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Sasha Gorrell and Drew A. Anderson

, & Carter, 2010 ; Sundgot-Borgen & Torstveit, 2004 ). Runners may be at increased risk for ED pathology due to certain psychosocial factors, including compulsive exercise ( Meyer, Taranis, Goodwin, & Haycraft, 2011 ). Some work has conceptualized compulsive exercise as ‘obligatory,’ with links to ED

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Megan S. Patterson and Patricia Goodson

Compulsive exercise typically describes a rigid pattern of exercise, often performed despite negative consequences. Compulsive exercisers report intense feelings of guilt at any missed exercise sessions and are frequently concerned with weight and shape. 1 , 2 Thus, compulsive exercise often leads

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Megan S. Patterson and Patricia Goodson


Compulsive exercise, a form of unhealthy exercise often associated with prioritizing exercise and feeling guilty when exercise is missed, is a common precursor to and symptom of eating disorders. College-aged women are at high risk of exercising compulsively compared with other groups. Social network analysis (SNA) is a theoretical perspective and methodology allowing researchers to observe the effects of relational dynamics on the behaviors of people.


SNA was used to assess the relationship between compulsive exercise and body dissatisfaction, physical activity, and network variables. Descriptive statistics were conducted using SPSS, and quadratic assignment procedure (QAP) analyses were conducted using UCINET.


QAP regression analysis revealed a statistically significant model (R 2 = .375, P < .0001) predicting compulsive exercise behavior. Physical activity, body dissatisfaction, and network variables were statistically significant predictor variables in the QAP regression model.


In our sample, women who are connected to “important” or “powerful” people in their network are likely to have higher compulsive exercise scores. This result provides healthcare practitioners key target points for intervention within similar groups of women. For scholars researching eating disorders and associated behaviors, this study supports looking into group dynamics and network structure in conjunction with body dissatisfaction and exercise frequency.

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Nancy Clark

Surveys suggest that 8 to 41% of athletes may struggle with binge/purge and bulimic eating behaviors. Many of these athletes with bulimia struggle alone, receiving no professional help for recovery. This article offers effective counseling strategies for nutrition professionals who want to help bulimic athletes. Through a case study of a triathlete who binges, and then purges through compulsive exercise, a nutrition care plan is discussed that addresses the food and weight concerns commonly expressed by athletes with bulimia. The priorities of the care plan are to reduce preoccupation with weight, establish a pattern of regular eating, and address the underlying causes of the binges. The case demonstrates that nutrition counseling is only one part of the treatment program, and emphasizes the importance of developing a team of health professionals to assist athletes with bulimia.

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Laura K. Fewell, Riley Nickols, Amanda Schlitzer Tierney, and Cheri A. Levinson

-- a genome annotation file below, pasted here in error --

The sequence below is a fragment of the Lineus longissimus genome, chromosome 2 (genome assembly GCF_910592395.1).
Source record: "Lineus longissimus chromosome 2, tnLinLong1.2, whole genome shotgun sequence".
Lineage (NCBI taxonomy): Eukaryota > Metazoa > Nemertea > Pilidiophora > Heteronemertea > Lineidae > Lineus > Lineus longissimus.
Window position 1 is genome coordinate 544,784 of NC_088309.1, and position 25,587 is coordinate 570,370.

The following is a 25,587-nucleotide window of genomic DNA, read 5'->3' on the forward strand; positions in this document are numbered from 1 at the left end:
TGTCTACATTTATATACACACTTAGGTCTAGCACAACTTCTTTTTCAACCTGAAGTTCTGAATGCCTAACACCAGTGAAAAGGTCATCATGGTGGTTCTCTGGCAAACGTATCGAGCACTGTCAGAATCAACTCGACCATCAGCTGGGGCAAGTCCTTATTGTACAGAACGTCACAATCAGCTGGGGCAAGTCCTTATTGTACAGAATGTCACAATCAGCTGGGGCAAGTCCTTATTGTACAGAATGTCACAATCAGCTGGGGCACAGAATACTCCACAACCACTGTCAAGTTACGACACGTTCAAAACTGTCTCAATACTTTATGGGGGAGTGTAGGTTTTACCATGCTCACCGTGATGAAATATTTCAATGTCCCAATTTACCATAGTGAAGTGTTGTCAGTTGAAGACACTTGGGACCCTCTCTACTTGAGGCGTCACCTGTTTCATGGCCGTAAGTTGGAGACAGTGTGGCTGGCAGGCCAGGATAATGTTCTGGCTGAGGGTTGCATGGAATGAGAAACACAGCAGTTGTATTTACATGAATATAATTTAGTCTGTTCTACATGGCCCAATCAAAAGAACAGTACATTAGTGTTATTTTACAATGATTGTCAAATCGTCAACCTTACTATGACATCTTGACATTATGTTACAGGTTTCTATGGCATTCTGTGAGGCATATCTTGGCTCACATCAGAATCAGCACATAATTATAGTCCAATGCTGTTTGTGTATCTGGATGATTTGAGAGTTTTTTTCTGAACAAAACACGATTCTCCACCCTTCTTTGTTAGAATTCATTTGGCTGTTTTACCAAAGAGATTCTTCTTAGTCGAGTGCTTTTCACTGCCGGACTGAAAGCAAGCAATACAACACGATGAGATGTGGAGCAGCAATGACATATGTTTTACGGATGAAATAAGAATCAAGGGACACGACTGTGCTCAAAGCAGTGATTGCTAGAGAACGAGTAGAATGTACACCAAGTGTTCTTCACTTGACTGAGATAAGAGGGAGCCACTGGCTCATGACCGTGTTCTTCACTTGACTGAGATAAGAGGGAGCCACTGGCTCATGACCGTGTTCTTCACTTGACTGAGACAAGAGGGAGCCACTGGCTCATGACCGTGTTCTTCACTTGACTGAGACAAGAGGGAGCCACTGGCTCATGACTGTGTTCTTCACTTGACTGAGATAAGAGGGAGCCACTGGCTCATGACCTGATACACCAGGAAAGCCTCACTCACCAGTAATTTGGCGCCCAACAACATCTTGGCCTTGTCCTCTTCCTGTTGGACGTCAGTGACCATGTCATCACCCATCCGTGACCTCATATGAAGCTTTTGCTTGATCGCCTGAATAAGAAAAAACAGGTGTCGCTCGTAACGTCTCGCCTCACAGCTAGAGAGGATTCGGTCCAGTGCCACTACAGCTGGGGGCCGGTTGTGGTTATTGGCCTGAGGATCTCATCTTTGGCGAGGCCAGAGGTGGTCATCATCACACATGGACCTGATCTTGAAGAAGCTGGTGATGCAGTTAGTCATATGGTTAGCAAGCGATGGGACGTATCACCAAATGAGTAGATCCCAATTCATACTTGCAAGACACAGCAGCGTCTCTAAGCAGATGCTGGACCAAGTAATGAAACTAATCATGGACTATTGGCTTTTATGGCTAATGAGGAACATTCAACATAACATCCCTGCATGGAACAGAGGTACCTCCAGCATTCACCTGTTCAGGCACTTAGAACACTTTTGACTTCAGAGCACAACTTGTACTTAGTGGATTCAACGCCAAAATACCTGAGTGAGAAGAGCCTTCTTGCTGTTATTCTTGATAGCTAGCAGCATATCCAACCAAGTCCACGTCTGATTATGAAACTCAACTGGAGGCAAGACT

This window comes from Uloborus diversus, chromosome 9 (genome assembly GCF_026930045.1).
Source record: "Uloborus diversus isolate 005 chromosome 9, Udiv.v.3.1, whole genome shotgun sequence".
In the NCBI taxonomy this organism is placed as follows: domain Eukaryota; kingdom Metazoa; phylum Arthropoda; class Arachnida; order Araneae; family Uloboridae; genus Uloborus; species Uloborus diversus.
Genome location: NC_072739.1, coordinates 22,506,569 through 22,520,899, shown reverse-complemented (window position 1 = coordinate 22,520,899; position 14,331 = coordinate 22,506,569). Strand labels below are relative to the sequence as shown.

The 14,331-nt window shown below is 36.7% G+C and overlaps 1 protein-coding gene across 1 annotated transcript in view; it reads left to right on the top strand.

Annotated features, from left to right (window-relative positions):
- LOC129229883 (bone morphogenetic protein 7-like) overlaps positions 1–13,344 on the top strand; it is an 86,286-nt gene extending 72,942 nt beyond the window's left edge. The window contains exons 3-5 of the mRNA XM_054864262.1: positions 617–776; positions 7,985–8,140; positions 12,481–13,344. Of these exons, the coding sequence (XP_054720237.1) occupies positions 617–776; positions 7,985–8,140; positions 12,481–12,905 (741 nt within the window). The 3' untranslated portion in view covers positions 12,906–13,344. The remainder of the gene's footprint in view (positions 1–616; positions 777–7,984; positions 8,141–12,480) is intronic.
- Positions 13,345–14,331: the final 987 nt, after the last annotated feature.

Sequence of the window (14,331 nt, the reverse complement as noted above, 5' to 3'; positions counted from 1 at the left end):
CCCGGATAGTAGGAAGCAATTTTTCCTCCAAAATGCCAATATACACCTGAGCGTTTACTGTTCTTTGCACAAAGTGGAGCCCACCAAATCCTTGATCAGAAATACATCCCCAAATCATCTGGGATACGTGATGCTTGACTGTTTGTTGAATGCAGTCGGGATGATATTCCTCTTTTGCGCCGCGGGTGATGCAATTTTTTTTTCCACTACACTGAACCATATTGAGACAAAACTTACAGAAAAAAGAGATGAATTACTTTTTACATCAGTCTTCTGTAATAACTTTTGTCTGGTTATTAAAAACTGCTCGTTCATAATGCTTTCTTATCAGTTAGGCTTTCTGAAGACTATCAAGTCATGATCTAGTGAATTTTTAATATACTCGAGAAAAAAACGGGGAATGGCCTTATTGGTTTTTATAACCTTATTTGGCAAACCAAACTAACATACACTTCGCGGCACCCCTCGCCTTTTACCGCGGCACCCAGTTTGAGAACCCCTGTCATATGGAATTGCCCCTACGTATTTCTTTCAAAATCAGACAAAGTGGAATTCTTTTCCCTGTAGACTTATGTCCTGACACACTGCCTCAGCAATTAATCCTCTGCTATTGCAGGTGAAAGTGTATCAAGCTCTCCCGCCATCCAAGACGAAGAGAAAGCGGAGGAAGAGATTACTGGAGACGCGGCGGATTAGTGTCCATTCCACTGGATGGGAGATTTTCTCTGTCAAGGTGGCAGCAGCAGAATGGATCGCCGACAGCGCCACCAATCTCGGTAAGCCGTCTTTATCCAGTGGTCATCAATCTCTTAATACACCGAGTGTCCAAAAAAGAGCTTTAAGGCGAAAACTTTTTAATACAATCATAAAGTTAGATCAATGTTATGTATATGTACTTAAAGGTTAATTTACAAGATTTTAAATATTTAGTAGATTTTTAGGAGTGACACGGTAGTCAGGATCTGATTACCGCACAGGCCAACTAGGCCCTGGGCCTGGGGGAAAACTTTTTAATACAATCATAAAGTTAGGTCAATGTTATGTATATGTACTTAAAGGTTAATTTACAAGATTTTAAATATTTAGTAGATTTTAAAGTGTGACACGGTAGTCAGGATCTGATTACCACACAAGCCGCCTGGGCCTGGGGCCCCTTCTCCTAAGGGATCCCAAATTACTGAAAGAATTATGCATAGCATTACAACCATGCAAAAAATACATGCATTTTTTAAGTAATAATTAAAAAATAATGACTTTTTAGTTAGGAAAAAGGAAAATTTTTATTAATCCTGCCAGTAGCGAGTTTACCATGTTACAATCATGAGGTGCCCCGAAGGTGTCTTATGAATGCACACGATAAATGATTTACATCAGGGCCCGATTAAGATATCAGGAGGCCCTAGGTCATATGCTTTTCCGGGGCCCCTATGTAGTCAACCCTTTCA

rate of approximately 2% ( Ruscio, Stein, Chiu, & Kessler, 2010 ). Notably, rates of OCD among athlete patients and non-athlete patients with EDs have not been studied. Such findings may further inform the specifics of treatment for this population. Compulsive Exercise Compulsive exercise is another

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Sebastian S. Sandgren, Emma Haycraft, and Carolyn R. Plateau

Athletes are at a heightened risk for the development of eating psychopathology, including disordered eating and unhealthy exercise (e.g., food restriction, occasional bingeing/purging, compulsive exercise) and clinical eating disorders (e.g., bulimia nervosa; Joy et al., 2016 ). Controlled

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Julie Freedman, Sally Hage, and Paula A. Quatromoni

former collegiate athletes, and reportedly experienced disordered eating and/or compulsive exercise behaviors. The participants ranged in age from 18 to 33 years old (mean age, 25.13 years), and they competed in a variety of sports (Table  1 ). The average duration of collegiate competition was 3

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Kathryn A. Coniglio and Edward A. Selby

), .81 (Identified), and .94 (Intrinsic). In the MTurk sample, Cronbach’s α = .87 (External), .81 (Introjected), .79 (Identified), and .93 (Intrinsic). Compulsive Exercise Test The Compulsive Exercise Test ( Meyer et al., 2016 ) is a 24-item self-report measure that assesses the cognitive, behavioral

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Kalli A. Reynolds, Emma Haycraft, and Carolyn R. Plateau

groups, fasting, occasional binging ) and unhealthy, compulsive exercise behaviors. 12 , 13 Adolescence is therefore a critical time period when physical activity and exercise attitudes and behaviors can undergo significant changes. Understanding the influences that drive these changes is therefore of

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Kim Gammage, Rachel Arnold, Nicole Bolter, Angela Coppola, Thomas Curran, Lori Dithurbide, Karl Erickson, Mary Jung, Larkin Lamarche, Luc Martin, and Kathleen Wilson

the motivational basis of debilitating patterns of eating behavior. Beyond these self-conscious mediators, an unresolved issue in the literature is whether the exercise motives of athletes explain variance common to perfectionism and eating pathology. In particular, compulsive exercise (a rigid and